We chose the Bishop Museum for our history, keeping us out of the heart of Honolulu. Easy enough to find, I was glad I had the step by step directions to leave and get back on the highway. We only visited the Hawaiian Halls--some very interesting displays and some so-so to appeal to visitors of all ages in a great building. There was a storyteller who was a great actor. We also saw some special WWII displays. The giant bugs outside are kinda neat. We didn't stay for the hula demonstration, deciding to search for lunch/dinner and head back to the airport. We tried to find a couple more of local favorites from Tripadvisor, but they turned out to be real dumps, so we just returned the car and settled in for sandwich and salad in the air conditioning at the airport.

    Pearl Harbor--definitely worth the stopover for us history buffs. Plus, I had visited the Death Railway site in Thailand last summer, so the suffering in WWII was still on my mind. I had especially wanted to visit after my mother told me how moving it was for her. She was 23 when the attack took place and at age 65 she visited the memorial along with a number of Japanese tourists. Arrive at 7am if you don't have a reservation and you can usually get a few tickets for sometime during the day.

    Bishop Museum--nice, not too big, but hefty admission. I would pick and choose my way through the halls and join any scheduled events.

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    Flying over the islands is fun itself--seeing the beaches, the peaks of the volcanoes poking through the clouds, etc. It was our only experience of Waikiki.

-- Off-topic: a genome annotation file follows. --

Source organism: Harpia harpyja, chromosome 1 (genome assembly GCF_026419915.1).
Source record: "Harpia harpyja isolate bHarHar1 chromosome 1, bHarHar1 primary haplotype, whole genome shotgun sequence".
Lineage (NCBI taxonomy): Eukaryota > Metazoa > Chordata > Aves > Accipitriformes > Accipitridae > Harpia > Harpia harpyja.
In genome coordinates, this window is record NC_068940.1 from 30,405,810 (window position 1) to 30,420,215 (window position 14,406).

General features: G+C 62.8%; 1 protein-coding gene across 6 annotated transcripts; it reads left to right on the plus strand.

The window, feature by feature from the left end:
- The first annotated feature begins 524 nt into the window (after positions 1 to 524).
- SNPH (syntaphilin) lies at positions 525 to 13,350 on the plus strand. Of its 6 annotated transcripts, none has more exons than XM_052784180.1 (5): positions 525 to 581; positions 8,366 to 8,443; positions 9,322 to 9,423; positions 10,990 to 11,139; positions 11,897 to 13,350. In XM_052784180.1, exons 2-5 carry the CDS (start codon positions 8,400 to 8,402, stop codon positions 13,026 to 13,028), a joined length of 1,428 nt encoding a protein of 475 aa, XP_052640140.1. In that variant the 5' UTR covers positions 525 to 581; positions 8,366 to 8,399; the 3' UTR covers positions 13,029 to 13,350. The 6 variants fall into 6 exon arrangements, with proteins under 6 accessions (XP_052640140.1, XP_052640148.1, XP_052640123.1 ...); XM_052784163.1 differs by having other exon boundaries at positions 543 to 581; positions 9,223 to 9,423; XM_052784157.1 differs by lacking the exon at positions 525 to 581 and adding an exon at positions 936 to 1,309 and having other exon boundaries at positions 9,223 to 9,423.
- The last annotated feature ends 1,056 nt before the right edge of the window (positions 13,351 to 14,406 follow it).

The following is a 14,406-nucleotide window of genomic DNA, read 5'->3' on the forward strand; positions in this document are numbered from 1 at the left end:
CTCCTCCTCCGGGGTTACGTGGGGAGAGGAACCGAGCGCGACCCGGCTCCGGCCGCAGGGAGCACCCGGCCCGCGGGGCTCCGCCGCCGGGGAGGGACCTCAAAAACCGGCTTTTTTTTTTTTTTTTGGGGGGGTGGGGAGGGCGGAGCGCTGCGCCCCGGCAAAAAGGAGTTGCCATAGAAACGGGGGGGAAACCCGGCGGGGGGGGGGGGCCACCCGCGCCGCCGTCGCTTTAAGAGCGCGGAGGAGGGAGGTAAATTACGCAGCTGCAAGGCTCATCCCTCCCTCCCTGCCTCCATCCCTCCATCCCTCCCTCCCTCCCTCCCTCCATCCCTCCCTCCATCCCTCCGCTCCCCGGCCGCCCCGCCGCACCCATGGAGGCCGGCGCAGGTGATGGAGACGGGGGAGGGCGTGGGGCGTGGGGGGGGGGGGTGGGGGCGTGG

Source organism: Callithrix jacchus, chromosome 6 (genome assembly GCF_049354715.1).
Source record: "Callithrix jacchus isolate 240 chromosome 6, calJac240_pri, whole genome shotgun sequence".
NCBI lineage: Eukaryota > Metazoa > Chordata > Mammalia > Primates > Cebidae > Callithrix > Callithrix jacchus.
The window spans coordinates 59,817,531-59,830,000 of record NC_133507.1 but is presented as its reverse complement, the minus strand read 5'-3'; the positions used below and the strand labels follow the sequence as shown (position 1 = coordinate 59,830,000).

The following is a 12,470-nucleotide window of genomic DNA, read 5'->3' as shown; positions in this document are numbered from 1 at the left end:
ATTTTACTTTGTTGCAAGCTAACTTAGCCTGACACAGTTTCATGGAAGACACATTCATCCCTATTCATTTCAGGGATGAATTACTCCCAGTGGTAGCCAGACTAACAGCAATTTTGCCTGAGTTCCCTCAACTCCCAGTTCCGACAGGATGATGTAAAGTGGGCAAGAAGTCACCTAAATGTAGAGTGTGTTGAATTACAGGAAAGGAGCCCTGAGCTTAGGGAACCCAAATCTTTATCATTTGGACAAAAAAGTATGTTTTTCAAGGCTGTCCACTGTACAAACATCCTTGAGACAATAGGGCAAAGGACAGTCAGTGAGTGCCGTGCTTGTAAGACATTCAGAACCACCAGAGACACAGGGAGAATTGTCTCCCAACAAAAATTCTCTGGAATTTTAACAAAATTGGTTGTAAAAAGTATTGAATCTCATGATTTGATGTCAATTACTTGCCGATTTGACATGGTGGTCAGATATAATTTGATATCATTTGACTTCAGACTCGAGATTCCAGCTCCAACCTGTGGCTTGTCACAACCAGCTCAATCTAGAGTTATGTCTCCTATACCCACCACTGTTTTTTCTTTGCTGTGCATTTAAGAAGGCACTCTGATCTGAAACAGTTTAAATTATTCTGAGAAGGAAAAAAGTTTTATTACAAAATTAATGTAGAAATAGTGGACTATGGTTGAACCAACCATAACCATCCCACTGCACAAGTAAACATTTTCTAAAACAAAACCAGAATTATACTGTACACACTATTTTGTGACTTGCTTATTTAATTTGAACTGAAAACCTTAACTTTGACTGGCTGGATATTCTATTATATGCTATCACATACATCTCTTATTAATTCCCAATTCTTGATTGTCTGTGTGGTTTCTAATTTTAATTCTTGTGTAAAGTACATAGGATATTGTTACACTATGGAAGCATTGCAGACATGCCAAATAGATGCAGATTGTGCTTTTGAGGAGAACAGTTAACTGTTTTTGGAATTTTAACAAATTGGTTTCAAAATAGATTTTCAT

Landing on Hawaii at Kona was a new experience. The miles of lava rocks came as a surprise in a way because we had not seen anything like it. All my friends at the meeting said they thought they were landing on the moon or somewhere else, but not earth, especially if coming from another Hawaiian island.

    After spending the night in Kona, walking along the waterfront (OK for shops and restaurants), we started our drive south and decided to stop at Pu`uhonua O Hōnaunau. Great tie in with what we saw at Bishop's Museum. The ranger gave a talk for us and another couple despite it not being the scheduled time and it was a highlight of our visit. (He gave me a grasshopper that he made from grass.) Otherwise, it is small and a quick walk around is enough.

    If we were on a more leisurely trip, we would have stopped at a church, a farmers market, etc., but instead our next stop was Punaluu Black Sand Beach. We had visited the Safeway in Kona, so we had our picnic supplies and grabbed a table shielded from the strong wind to eat with the sound of the waves and the curious birds. Lots of folks around. A few selling crafts from a picnic table.